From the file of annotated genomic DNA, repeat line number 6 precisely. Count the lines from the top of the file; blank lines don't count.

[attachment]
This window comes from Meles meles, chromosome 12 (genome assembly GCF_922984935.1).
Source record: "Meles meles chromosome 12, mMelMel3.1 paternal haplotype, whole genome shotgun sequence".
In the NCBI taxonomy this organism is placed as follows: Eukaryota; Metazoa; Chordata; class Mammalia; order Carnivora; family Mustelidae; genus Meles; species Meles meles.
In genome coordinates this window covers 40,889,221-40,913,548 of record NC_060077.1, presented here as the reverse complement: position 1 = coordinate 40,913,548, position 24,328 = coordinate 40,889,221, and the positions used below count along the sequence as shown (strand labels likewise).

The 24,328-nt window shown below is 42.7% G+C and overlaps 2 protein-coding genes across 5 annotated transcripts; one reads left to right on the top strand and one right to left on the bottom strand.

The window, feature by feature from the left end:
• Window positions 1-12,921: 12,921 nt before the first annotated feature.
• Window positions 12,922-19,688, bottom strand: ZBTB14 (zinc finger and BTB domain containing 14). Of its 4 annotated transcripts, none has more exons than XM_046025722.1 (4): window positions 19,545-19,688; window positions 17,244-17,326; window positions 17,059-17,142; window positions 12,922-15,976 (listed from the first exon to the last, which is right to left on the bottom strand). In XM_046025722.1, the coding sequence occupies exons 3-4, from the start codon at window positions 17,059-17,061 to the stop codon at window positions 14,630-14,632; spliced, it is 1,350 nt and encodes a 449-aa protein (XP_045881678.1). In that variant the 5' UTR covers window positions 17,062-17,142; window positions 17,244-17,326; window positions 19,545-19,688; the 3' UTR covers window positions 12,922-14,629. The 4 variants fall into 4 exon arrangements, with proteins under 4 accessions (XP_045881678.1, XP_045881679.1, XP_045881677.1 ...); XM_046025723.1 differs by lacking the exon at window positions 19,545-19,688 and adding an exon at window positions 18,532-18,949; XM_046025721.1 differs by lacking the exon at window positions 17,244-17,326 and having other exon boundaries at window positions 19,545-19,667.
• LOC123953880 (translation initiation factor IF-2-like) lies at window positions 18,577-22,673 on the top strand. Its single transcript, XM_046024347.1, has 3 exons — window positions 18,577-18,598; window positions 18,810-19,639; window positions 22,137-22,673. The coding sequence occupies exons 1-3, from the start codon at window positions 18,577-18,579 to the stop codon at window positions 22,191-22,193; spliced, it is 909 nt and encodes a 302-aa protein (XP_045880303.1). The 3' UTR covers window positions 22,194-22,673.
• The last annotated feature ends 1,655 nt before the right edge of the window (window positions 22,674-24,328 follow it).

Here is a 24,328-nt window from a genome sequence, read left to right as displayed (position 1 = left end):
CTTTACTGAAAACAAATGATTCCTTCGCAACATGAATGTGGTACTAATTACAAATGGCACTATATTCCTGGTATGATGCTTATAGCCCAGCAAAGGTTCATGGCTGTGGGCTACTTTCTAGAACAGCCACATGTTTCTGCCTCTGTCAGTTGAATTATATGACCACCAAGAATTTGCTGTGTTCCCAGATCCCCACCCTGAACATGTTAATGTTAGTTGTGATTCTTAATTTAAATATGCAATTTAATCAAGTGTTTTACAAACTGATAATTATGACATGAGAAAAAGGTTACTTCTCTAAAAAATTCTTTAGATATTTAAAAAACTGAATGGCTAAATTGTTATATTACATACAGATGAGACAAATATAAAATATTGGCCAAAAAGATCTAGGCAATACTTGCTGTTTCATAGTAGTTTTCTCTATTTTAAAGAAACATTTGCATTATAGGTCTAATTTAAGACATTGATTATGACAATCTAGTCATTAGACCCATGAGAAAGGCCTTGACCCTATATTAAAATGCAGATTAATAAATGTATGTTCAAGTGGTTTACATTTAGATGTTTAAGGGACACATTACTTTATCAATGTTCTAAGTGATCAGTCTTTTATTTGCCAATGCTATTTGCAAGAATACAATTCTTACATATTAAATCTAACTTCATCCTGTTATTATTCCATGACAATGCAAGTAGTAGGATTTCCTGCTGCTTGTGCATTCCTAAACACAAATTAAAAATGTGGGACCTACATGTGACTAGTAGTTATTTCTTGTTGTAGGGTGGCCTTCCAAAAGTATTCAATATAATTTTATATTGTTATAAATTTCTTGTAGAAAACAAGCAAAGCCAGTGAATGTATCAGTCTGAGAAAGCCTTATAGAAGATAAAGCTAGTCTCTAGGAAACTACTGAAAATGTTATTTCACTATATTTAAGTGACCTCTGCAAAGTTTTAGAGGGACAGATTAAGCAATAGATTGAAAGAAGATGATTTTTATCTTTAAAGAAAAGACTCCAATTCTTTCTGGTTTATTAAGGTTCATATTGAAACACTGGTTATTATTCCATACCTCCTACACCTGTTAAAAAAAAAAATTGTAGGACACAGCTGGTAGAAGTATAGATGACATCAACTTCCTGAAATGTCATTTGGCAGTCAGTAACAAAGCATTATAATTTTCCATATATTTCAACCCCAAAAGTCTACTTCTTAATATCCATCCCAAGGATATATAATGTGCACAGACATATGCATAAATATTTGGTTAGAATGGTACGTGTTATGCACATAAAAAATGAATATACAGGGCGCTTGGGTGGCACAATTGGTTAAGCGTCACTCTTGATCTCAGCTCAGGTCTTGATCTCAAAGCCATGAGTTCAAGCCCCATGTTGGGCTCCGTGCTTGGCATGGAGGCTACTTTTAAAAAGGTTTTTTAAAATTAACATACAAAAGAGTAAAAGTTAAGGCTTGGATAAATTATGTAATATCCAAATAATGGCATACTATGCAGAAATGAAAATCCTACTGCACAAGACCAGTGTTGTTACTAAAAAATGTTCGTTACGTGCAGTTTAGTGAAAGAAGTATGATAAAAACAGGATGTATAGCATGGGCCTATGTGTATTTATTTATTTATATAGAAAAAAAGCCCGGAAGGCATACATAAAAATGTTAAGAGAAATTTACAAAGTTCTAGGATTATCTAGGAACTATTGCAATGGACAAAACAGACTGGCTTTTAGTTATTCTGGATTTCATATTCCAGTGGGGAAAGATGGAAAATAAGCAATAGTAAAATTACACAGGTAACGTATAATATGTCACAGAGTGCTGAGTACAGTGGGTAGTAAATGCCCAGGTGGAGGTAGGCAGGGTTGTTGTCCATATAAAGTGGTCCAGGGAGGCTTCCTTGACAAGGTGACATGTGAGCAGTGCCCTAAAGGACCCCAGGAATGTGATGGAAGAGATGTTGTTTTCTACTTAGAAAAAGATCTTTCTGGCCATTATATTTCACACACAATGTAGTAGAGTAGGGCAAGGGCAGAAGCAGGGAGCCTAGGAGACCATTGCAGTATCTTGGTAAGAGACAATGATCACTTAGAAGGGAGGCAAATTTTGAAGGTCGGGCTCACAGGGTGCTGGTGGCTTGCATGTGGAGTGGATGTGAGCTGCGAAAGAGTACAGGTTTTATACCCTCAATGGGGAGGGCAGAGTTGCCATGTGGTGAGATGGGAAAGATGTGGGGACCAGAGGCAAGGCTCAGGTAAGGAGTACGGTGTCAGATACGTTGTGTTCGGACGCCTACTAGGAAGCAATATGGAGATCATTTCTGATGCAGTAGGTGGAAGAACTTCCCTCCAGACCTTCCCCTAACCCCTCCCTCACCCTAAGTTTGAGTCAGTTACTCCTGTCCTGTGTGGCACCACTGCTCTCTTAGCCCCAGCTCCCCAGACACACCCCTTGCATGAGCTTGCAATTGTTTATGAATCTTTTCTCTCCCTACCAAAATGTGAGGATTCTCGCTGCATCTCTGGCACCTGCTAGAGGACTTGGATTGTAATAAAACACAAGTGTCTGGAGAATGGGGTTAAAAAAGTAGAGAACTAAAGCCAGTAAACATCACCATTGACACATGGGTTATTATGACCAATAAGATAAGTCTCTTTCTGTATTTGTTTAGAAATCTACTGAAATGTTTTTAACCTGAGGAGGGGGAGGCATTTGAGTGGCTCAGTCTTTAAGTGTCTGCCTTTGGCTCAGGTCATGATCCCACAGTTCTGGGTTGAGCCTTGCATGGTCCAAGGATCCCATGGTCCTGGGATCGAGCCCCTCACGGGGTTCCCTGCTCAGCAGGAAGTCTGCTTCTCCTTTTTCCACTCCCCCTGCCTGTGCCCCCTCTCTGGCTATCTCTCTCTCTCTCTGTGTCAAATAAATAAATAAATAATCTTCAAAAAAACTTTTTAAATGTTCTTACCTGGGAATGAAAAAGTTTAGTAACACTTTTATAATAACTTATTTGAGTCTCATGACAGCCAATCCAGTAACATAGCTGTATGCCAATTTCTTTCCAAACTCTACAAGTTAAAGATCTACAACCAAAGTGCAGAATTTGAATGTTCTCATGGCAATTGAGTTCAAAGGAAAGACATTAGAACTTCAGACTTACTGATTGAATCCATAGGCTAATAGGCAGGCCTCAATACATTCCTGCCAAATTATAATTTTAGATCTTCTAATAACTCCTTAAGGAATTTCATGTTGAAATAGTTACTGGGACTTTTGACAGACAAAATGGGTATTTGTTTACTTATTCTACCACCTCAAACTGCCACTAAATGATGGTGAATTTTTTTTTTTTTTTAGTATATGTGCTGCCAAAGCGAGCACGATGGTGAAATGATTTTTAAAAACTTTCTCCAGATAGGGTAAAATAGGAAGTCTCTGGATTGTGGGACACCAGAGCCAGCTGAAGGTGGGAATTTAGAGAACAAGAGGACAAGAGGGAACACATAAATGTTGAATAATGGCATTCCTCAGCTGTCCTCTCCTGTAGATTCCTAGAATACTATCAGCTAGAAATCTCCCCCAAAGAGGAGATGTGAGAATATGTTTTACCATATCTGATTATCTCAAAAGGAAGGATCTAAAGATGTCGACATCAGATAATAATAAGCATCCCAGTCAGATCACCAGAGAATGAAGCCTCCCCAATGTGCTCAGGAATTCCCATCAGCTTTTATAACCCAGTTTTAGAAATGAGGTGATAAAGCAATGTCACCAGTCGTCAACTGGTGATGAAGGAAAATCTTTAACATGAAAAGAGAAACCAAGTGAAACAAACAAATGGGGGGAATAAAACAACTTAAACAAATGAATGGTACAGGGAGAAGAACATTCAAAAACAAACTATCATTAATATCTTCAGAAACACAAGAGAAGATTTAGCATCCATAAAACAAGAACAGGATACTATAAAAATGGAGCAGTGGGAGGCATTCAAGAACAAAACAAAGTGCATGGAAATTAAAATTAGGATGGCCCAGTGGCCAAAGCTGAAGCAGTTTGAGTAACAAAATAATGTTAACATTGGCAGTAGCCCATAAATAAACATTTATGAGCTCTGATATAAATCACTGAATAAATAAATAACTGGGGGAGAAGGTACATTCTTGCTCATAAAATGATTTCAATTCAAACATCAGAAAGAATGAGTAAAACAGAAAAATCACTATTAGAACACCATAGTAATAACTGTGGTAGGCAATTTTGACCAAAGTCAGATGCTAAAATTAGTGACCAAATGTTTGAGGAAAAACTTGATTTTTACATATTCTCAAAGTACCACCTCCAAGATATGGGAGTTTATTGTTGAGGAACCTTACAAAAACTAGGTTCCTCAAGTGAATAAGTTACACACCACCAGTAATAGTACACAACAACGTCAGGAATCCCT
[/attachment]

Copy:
The window, feature by feature from the left end: